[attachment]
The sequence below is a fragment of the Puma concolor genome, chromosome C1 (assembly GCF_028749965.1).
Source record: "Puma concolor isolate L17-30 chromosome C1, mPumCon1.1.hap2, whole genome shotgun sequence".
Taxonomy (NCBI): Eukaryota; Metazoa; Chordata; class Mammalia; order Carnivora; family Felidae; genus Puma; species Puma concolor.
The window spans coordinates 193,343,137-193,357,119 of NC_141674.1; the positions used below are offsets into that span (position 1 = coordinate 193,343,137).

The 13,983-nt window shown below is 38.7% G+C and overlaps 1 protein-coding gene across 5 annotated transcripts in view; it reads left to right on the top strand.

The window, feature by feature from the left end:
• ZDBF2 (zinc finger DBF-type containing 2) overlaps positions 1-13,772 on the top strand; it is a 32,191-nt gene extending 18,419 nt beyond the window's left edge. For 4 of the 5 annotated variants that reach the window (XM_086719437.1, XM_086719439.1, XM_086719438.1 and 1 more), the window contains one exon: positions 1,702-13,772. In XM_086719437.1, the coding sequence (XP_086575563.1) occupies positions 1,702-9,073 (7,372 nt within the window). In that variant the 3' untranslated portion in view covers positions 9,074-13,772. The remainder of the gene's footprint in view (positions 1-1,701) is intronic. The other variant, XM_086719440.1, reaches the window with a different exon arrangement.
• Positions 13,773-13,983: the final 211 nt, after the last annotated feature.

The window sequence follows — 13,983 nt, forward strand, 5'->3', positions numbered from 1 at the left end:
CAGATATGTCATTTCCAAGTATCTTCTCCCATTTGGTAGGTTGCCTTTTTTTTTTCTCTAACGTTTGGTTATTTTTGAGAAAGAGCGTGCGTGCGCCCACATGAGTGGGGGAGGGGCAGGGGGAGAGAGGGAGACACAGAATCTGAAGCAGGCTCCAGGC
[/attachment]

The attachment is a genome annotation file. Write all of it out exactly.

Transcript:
The sequence below is a fragment of the Puma concolor genome, chromosome C1 (assembly GCF_028749965.1).
Source record: "Puma concolor isolate L17-30 chromosome C1, mPumCon1.1.hap2, whole genome shotgun sequence".
Taxonomy (NCBI): Eukaryota; Metazoa; Chordata; class Mammalia; order Carnivora; family Felidae; genus Puma; species Puma concolor.
The window spans coordinates 193,343,137-193,357,119 of NC_141674.1; the positions used below are offsets into that span (position 1 = coordinate 193,343,137).

The 13,983-nt window shown below is 38.7% G+C and overlaps 1 protein-coding gene across 5 annotated transcripts in view; it reads left to right on the top strand.

The window, feature by feature from the left end:
• ZDBF2 (zinc finger DBF-type containing 2) overlaps positions 1-13,772 on the top strand; it is a 32,191-nt gene extending 18,419 nt beyond the window's left edge. For 4 of the 5 annotated variants that reach the window (XM_086719437.1, XM_086719439.1, XM_086719438.1 and 1 more), the window contains one exon: positions 1,702-13,772. In XM_086719437.1, the coding sequence (XP_086575563.1) occupies positions 1,702-9,073 (7,372 nt within the window). In that variant the 3' untranslated portion in view covers positions 9,074-13,772. The remainder of the gene's footprint in view (positions 1-1,701) is intronic. The other variant, XM_086719440.1, reaches the window with a different exon arrangement.
• Positions 13,773-13,983: the final 211 nt, after the last annotated feature.

The window sequence follows — 13,983 nt, forward strand, 5'->3', positions numbered from 1 at the left end:
CAGATATGTCATTTCCAAGTATCTTCTCCCATTTGGTAGGTTGCCTTTTTTTTTTCTCTAACGTTTGGTTATTTTTGAGAAAGAGCGTGCGTGCGCCCACATGAGTGGGGGAGGGGCAGGGGGAGAGAGGGAGACACAGAATCTGAAGCAGGCTCCAGGC